Dr. Nicholas advises Lanka against swallowing IMF dope



By Shyam Nuwan Ganewatta

The IMF in 2020 told nations around the world that they should maintain a budget deficit to tackle the effects of COVID-19, however, two years later, the IMF insists that this would lead to chaos, Dr. Howard Nicholas, senior lecturer at Erasmus University – Rotterdam, and International Institute of Social Studies – The Hague told The Island.

“Obviously, the IMF is playing a game here. If you look at the past, it is obvious that IMF recommendations have not helped countries like Sri Lanka,” Dr. Nicholas said, adding that Sri Lanka needed to seriously think about its future.

“Apart from privatising State Owned Enterprises (SOEs) the government is not doing anything. This has not helped the economic development of any country. The IMF says that Sri Lanka must reform its state administration, and there is some truth to this. However, this is no solution to the country’s economic problems,” Dr. Nicholas said.

Dr. Nicholas said that Sri Lanka must take a path of export-oriented industrialisation. He has been urging successive Sri Lankan governments to take this road for 35 years, Dr. Nicholas said.

“The main reason why Sri Lanka is in crisis is because of the chronic balance of payment issues. Import expenditure was higher than export earnings for 40 years. The trade deficit on average was about 10 percent of the Gross Domestic Product (GDP). The country scraped by with tourism earnings and remittances from workers. However, this wasn’t enough, and loans had to be drawn. As you know, whenever there is a global crisis, there is a drop in tourism and remittances,” he said.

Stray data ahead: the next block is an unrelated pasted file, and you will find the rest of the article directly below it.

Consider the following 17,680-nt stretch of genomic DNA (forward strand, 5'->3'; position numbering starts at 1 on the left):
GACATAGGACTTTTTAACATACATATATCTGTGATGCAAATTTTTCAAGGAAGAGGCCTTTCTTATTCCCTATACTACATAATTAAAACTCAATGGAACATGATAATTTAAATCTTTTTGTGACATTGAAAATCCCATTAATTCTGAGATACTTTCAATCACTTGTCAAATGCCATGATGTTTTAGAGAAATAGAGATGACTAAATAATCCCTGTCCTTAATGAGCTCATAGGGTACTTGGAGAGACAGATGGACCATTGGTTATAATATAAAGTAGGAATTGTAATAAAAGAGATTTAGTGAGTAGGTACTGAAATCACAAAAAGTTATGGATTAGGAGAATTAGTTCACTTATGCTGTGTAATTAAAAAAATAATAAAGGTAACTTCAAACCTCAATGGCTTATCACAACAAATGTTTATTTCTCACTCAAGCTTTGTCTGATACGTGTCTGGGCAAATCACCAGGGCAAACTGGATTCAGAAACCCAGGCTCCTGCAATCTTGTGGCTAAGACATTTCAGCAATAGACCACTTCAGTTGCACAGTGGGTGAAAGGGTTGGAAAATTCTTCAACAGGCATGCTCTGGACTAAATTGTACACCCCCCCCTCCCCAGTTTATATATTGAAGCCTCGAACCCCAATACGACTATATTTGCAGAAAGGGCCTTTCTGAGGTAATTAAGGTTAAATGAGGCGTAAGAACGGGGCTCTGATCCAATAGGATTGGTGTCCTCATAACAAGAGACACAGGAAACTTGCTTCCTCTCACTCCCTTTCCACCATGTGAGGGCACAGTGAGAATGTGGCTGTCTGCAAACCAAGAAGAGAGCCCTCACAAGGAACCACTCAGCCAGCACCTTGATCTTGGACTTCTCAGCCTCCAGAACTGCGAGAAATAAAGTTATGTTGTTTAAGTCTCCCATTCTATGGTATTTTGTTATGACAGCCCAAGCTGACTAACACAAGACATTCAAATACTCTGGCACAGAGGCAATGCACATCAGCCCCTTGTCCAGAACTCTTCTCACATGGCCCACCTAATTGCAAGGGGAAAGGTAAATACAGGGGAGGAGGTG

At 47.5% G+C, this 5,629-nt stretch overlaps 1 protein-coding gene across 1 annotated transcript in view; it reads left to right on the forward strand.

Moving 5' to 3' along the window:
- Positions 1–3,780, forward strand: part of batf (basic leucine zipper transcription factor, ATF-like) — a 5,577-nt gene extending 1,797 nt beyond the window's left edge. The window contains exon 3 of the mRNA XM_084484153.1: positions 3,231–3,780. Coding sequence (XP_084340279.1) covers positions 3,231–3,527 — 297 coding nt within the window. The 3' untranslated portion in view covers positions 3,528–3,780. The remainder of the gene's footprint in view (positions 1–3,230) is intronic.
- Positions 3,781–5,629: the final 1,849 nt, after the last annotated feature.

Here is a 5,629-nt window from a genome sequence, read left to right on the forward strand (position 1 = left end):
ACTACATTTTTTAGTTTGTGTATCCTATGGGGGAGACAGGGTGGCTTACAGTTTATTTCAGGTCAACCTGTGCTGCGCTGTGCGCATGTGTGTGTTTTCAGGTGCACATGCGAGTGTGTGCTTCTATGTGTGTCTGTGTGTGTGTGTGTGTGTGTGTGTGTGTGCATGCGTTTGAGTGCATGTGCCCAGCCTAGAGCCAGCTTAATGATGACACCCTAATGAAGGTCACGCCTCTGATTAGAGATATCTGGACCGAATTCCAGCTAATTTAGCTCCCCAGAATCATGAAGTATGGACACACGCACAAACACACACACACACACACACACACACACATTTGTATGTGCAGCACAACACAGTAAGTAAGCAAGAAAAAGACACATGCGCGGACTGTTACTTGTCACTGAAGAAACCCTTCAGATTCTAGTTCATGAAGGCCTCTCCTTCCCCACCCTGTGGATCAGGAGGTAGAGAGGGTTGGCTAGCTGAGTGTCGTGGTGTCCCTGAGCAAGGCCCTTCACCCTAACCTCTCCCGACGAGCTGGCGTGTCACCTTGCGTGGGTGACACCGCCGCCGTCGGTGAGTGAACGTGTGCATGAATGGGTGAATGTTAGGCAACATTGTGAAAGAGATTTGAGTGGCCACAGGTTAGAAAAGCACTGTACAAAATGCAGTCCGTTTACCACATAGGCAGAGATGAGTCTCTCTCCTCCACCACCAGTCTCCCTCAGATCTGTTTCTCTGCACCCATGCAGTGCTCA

Dr. Nicholas said Sri Lanka had been borrowing heavily from the International Sovereign Bond markets since 2007. The country borrowed over 14 billion dollars from the bond market between 2015 and 2019.

“This had a severe impact on debt sustainability, and then came COVID-19, and everything unraveled. But the root cause of the problem is trade deficits, which started 40 years ago. The problem remains,” he said.

The Gotabaya Rajapaksa administration in 2019 implemented a serious tax cut, and that was a disastrous move, Dr. Nicholas said. The Rajapaksa administration had also dramatically reduced interest rates and stopped the import of agrochemicals without a real plan to transform our agriculture, he said.

“His government made a lot of mistakes that led to the shrinking of Sri Lanka’s foreign reserves. The government, like everyone else before them, had no interest in boosting import revenue,” he said.